Weathering It

One picture on the web illustrating our blizzard was a bicycle chained to a post, picturesquely covered with snow.  Each spoke on the wheels, the chain and chainring, pedals, frame and seat, all had soft powder white highlighting.  Got me to wondering where it might be today: buried under frozen snowplow slush, safely relocated by a protective owner to a dry hallway or basement, or still there, with or without damage?  The other day, after our two small storms but before this doozy, I saw a fairly nice bike chained to a street sign at a corner in Georgetown.  It was covered with salt-laced street slush to an extent that indicated it had been there through both storms and their aftermath.  Now it was slowly corroding in the chemical wet.  Why, I wondered, would a rider care enough about a bike to chain it up, yet leave it to the mercy of the toxic elements, rather like Andromeda awaiting her sea monster.

On the Georgetown campus all sorts of cycles—the good, the bad, and the ugly—have permanent outside parking.  It’s actually quite heartening to see how many students ride to and around campus, with their steeds left in large herds around bike racks and singly wherever a sign, railing, or parking meter allows safe storage.  The demand is so great that the University ought to think about more stalls for these beasts of burden.  Some students are rather more cavalier than I would be about leaving them unlocked, and others don’t seem to know much about theft-proof techniques for locking up a bike.  But I rarely see any signs of pilferage in the form of missing seats, front wheels locked to a rack, or the like.   The one exception seems to be mass vandalism, when all at once every front wheel of bikes locked in a certain area is hopelessly bent.  What a rash and nasty thing to do!  The bike’s completely incapacitated, and wheels are expensive.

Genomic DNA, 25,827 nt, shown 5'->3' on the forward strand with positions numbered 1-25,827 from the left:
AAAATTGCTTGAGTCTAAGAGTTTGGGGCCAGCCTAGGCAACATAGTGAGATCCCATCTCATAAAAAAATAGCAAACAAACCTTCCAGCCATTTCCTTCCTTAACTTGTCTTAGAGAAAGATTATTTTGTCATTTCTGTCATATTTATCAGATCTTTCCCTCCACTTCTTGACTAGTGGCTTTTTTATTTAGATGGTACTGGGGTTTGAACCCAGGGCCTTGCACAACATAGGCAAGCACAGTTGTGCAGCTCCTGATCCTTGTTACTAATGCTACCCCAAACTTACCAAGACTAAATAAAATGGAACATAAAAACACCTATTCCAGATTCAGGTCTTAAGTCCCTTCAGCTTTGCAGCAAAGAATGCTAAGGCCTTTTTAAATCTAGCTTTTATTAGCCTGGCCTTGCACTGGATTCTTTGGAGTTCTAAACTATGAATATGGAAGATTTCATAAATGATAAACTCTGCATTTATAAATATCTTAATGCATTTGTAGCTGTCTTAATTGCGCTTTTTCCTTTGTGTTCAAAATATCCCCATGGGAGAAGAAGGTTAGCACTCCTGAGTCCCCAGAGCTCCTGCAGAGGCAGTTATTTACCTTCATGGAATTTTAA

Sitting in the Intercultural Center atrium before class, I see a number of employees walking their bikes out at the end of the regular work day.  These folks are seriously dressed to ride, and as I observe them in transit on my drive in they’re good riders.   Many are heading into Virginia over Key Bridge along the sidewalks, sharing space with pedestrians in what appears to be an uneasy truce.  I saw one last week making for home in a light snow and thought he was lucky to have beaten the storm.  Out there in the subfreezing night, he still gets props from me.

My bikes are garaged, never suffer bad weather, rust only from my sweat dripping on them during hot rides, and generally lead a pampered life.  So do I, though I’d like to have a soigneur to massage my muscles after every ride.  But I’m going to have to settle for the more modest goal of staying out of the weather, like my bikes.

©Arnold J. Bradford, 2010

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